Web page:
VW to use virtual validation

In the future Volkswagen intends to make new driver assistance systems production-ready using virtual validation.

The next generation of assistance systems will then learn from virtually generated driving and traffic situations. The brand expects this approach to make development processes even faster and more efficient.

In the long term, it is conceivable that millions of test kilometres required for validating automated driving could be completed in virtual environments. Experts from Volkswagen are already testing software developed in- house to simulate driving in traffic.

‘We are continually developing Volkswagen vehicles and taking innovations into all segments,’ said board member for development Dr Frank Welsch. ‘We are building on our strong global development team and grasping all the opportunities offered by digitalization. This also includes virtual validation. We are developing this technology for our work as it will make for faster and more efficient development processes.’

Volkswagen is aiming for two main benefits with virtual validation. Firstly, assistance systems can be trained continuously over days and weeks in any scenario. This approach dramatically accelerates the learning speed of the systems concerned.

With virtual validation, Volkswagen also expects to be able to develop a rapidly growing number of systems and networked vehicle functions to production maturity.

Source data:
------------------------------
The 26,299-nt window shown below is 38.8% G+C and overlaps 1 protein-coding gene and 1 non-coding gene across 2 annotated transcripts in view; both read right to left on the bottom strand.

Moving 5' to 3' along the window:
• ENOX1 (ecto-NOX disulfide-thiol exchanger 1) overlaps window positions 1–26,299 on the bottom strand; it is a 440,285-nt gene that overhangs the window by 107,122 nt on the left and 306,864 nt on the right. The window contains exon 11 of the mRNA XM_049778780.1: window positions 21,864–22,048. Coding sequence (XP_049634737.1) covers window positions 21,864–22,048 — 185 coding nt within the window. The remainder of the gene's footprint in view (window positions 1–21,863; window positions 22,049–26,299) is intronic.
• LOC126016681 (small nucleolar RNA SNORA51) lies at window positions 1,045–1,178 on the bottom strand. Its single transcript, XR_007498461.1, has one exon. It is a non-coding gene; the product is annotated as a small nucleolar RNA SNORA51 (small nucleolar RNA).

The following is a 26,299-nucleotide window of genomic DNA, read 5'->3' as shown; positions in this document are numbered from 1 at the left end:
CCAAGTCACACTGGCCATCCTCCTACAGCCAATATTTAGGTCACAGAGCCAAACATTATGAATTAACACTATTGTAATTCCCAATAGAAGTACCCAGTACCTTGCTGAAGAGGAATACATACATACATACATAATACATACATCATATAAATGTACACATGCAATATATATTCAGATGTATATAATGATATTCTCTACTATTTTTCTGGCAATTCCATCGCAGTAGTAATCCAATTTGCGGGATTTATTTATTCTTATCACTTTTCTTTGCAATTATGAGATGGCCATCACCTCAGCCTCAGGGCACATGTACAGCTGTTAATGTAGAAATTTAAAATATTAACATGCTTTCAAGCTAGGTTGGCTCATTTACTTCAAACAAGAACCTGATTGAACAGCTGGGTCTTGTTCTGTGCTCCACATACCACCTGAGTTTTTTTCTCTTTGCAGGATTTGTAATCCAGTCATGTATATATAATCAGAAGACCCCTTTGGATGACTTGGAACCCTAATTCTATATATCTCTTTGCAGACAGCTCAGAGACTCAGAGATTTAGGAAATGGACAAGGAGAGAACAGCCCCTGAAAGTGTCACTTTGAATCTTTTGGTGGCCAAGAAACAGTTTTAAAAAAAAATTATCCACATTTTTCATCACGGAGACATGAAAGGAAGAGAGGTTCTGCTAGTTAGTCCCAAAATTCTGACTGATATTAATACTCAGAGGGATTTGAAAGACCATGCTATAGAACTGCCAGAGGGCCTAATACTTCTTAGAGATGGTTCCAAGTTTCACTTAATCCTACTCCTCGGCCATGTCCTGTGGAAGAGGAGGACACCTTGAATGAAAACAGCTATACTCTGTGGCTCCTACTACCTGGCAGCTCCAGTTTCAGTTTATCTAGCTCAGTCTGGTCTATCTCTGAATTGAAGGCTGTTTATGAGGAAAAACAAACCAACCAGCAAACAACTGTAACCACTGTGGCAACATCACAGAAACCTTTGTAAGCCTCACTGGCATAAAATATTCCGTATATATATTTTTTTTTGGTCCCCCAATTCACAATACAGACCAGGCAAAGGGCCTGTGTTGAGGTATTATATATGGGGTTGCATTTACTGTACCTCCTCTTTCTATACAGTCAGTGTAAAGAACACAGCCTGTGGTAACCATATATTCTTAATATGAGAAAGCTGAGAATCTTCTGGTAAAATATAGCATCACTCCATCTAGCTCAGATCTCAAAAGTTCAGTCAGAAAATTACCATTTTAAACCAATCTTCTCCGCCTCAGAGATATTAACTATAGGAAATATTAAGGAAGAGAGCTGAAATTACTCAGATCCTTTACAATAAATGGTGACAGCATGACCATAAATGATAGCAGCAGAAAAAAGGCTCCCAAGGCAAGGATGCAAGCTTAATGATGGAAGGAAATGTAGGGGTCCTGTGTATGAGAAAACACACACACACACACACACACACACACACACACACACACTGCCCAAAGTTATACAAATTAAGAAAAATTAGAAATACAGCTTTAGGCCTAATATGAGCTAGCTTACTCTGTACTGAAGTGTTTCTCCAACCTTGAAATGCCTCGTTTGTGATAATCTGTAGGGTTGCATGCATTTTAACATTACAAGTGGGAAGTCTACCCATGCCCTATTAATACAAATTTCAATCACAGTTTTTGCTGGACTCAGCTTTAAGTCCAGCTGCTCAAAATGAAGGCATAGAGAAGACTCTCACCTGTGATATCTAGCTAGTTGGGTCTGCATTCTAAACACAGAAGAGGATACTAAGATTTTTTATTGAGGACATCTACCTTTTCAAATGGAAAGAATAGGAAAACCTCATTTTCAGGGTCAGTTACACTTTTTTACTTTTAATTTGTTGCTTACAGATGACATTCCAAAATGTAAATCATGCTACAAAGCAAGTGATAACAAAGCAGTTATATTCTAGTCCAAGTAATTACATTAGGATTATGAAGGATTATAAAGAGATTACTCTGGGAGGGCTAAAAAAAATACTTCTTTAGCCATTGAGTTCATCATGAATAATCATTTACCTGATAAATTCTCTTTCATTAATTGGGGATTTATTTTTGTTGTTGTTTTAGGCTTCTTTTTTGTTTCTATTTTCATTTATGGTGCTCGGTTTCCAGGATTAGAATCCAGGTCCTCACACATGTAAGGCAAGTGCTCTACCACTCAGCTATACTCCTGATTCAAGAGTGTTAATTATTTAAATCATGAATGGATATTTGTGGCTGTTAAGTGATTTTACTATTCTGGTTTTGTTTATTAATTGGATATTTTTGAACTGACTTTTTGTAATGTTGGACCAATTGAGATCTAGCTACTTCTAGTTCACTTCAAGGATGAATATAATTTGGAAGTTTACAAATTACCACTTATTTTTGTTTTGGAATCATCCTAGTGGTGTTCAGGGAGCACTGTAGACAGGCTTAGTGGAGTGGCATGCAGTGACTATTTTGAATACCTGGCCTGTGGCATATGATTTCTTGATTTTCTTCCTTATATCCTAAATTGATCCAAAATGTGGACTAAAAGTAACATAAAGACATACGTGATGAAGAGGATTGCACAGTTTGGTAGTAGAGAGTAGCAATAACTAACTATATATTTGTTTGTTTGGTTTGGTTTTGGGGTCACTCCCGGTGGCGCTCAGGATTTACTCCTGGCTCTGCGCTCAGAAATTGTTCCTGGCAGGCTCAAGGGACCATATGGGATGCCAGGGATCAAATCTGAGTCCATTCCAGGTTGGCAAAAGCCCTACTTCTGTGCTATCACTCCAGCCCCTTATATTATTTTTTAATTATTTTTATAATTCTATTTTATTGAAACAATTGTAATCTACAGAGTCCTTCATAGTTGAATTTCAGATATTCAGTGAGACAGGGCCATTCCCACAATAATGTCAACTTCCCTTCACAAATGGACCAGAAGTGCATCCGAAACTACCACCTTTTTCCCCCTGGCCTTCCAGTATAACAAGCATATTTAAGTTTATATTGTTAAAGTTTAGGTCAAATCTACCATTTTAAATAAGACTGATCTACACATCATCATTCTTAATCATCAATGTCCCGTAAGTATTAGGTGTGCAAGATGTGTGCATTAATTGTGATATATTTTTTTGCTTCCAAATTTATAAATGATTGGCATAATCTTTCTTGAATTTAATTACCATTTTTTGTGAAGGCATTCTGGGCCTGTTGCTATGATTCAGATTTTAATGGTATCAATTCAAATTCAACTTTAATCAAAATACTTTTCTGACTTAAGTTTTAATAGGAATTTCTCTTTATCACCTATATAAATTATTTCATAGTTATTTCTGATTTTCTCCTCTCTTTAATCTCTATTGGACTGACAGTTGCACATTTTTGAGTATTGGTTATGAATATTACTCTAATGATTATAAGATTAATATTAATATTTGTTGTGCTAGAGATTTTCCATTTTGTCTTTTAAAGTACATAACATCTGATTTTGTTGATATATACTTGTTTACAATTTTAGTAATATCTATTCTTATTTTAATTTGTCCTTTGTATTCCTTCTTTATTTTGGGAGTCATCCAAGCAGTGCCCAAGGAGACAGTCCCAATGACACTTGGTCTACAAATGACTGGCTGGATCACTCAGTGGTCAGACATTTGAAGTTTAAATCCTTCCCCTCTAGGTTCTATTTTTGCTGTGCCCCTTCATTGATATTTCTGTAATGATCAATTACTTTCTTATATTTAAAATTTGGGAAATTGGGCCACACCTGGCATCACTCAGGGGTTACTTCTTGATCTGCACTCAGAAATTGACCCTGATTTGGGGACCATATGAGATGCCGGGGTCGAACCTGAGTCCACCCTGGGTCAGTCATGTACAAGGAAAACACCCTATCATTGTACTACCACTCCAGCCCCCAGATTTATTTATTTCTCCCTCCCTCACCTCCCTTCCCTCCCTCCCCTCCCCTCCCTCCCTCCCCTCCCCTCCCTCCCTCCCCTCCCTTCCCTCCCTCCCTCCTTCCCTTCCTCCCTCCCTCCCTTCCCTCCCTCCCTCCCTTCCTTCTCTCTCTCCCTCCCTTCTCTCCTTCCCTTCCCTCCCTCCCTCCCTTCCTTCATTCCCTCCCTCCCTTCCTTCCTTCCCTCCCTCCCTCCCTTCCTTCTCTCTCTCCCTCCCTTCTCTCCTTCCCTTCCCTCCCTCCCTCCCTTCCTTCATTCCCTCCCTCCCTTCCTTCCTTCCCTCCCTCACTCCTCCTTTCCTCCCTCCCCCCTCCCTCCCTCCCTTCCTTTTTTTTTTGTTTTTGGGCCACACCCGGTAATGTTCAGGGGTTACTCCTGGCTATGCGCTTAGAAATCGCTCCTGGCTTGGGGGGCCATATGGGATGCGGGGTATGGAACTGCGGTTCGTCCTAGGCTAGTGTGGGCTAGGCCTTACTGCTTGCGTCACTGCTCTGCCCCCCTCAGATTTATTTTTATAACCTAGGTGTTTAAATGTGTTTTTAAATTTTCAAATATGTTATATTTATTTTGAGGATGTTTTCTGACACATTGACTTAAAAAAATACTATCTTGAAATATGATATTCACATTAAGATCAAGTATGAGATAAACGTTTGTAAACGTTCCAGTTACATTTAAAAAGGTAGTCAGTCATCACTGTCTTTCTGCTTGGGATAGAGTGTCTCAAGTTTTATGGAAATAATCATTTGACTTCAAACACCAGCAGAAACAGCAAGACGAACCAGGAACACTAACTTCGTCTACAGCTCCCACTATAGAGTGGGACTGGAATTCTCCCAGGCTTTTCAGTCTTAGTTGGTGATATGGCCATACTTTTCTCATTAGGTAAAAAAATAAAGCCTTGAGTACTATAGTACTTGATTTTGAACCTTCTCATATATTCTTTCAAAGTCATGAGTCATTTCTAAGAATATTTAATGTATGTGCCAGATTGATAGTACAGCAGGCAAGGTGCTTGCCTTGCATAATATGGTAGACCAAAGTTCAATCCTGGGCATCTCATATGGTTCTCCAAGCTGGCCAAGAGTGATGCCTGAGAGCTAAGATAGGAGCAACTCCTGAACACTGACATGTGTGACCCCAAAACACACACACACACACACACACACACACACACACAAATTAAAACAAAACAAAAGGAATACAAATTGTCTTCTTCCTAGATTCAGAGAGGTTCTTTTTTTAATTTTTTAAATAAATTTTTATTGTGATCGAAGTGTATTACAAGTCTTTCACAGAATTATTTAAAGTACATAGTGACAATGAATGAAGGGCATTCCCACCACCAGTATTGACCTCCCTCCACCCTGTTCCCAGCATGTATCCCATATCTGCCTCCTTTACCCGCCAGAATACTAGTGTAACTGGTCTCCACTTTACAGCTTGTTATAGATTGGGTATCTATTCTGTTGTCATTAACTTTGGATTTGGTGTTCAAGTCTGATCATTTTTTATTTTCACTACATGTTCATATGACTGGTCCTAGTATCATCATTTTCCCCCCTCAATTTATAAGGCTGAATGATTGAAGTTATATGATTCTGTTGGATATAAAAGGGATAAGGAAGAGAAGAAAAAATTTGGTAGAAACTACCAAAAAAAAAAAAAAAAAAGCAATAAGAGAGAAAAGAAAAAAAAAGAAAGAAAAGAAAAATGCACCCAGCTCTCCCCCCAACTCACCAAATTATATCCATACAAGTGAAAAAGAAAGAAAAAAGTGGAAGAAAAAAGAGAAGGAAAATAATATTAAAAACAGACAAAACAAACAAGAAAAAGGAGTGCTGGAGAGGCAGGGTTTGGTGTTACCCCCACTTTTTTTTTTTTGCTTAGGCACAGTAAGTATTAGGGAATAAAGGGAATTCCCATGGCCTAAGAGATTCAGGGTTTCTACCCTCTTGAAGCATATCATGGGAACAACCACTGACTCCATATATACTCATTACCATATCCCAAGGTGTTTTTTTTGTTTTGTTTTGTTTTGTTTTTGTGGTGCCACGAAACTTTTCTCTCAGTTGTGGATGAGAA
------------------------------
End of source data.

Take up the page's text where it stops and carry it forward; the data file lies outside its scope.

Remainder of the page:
To date, assistance systems have been tested using a hardware-based approach by connecting components to test rigs via data interfaces. As the number of networked functions grows, this means more and more hardware-based tests are necessary. Virtual validation will reduce the volume required, as physical test rigs will no longer be essential.

A new assistance system will then be connected to these virtual scenarios. Its sensors will process the virtual ambient data in the same way as actual ambient conditions. The software will also visualize the virtual scenario via a 3-D graphic environment. The engineers will then be able to observe the behaviour of assistance systems precisely and to intervene and optimize the systems as required.

Volkswagen is already testing the software which has been developed in- house. The first application simulates thousands of individual car parks with freely definable parameters (architecture, lane guidance, traffic, etc.). Car parks are regarded as an ideal example of complex environments which must be mastered by an assistance system.

In the long term, it is conceivable that millions of test kilometres required for validating automated driving could be completed in virtual environments. The self-learning systems of the vehicle (artificial intelligence) would process this data in the same way as data from physical tests on proving grounds and public roads. This would further accelerate the development of production-ready automated driving functions.